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Mike Farris, Esq. - Christian Homeschooling, Home Education

The Basics of Classical Education

  • Mike Farris, Esq. President of Patrick Henry College
  • 2001 10 Oct
  • COMMENTS
The Basics of Classical Education
 

I recently spoke with Susan Wise Bauer, home-schooling mother of three and professor of American literature at the College of William and Mary in Virginia about her book, "The Well Trained Mind: A Guide to Classical Education at Home," on Home School Heartbeat. This is Part 2 of that interview.

Mike:

Susan, can you please explain to our listeners the three-part pattern of classical education and how it ties in with the various stages of learning and development that all children go through.

Susan Wise Bauer:

Sure. The first stage of classical education is one that you pursue during the elementary school years. It's called the Grammar Stage, because during this you're building a foundation of knowledge. You give the children plenty of information so that they can absorb it, but you don't demand that they analyze it, because most children's minds are not mature enough for critical thinking. That comes during the second stage, the Logic Stage, when you start to encourage the child to think critically -- to start looking at cause and effect. This [takes place] during about grades 5-8. And then, finally, during the Rhetoric Stage of classical education, which are your high school years, you encourage your student, who has his or her own opinions about what he or she is studying, to express those opinions very persuasively and eloquently.

Mike:

What's the value of this kind of systematic approach to education?

Susan:

Well, I think it has two values. One is that, above all, you are teaching the student a pattern which he will use whenever he encounters a new subject: select information about it, analyze that information, and then draw his own conclusion. Secondly, this sort of study allows the student to join what Mortimer Adler calls "the great conversation." That is ongoing conversation of great minds and great ideas down through the ages.

Mike:

Susan, you've organized your book around these three stages. What information do you include to help make a classical education realistically possible at home?

Susan Wise Bauer:

Well, the first thing that we do is explain the philosophy of each stage. We say, during the grammar stage (elementary years), don't force children to do a lot of critical thinking if it frustrates them. Just enjoy exploring. We say, during the logic period children begin to ask a lot of questions, to question you; this is normal. Here's how you deal with it. During the rhetoric stage, it's time for them to start expressing their own opinion. So we explain why you teach the way you do.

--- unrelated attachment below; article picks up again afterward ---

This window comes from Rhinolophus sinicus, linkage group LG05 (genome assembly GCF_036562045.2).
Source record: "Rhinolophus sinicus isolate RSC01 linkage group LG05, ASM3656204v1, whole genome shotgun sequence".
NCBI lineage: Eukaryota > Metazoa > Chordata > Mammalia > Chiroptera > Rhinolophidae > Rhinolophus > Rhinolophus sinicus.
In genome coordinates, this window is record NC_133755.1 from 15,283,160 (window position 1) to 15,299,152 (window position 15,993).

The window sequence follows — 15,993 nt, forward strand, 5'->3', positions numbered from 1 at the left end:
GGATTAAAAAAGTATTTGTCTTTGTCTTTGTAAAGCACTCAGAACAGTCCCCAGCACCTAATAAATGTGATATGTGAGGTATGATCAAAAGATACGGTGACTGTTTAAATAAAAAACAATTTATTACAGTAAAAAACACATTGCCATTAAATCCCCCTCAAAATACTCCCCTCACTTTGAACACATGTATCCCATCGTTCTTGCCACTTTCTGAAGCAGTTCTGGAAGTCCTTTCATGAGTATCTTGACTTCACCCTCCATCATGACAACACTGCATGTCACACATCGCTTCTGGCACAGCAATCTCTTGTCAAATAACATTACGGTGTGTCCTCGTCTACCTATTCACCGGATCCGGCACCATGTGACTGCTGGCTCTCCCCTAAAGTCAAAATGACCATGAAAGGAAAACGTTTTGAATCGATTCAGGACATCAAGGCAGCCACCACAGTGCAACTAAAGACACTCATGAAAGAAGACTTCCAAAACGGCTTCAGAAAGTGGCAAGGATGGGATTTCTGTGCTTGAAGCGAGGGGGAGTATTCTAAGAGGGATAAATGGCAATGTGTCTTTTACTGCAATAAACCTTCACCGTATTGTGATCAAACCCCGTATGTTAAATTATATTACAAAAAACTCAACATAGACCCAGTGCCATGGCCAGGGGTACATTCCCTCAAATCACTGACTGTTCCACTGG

Then, for each subject at each stage, we tell you what you should cover -- what history information, what science subjects, what writing skills, what grammar skills. But then we don't just leave it at that; we tell you how to teach it. We say, here's how you teach outlining; here's how you teach reading comprehension; here's how you do history with real books; here's how you do experiment-centered science. And then, we suggest specific books and specific curricula to help you do it. Say, you know, you take this book; do this many pages per day. It really gives parents a jumping off point so that they can get into classical education and not feel overwhelmed and lost.

Mike:

Susan, during the grammar stage you suggest the use of narration as an aid to the study of history. Can you explain this method to our listeners?

Susan:

Sure! Narration is a wonderful tool. What you do is you read something with the child -- and this is for all subjects: reading, science, history -- you read something together, and then you ask the child just to tell you what he read. What was most important about it? What was most interesting? What happened? And what this does is, first of all, replaces testing in the early grades, because it allows the child to demonstrate what he has learned. And secondly, it begins to teach the child to comprehend the organized facts, and then to express them.  And it's just a wonderful tool for developing written expression later on.

Mike:

Susan, I notice that you suggest the use of special notebooks for each subject and for all the grade levels. Why do you incorporate this approach into your program?

Susan:

Well, we feel that it's important for the students to be able to look at what they've accomplished. If students collect information in notebooks, starting in first grade and going all the way through twelfth grade, they're given a great feeling of accomplishment when they look back and see how far they've progressed.

Mike:

Susan, I want to thank you very much for being with us this week. If you'd like to get a copy of Susan's book, or see other material about classical education, please visit her Web site, www.WellTrainedMind.com.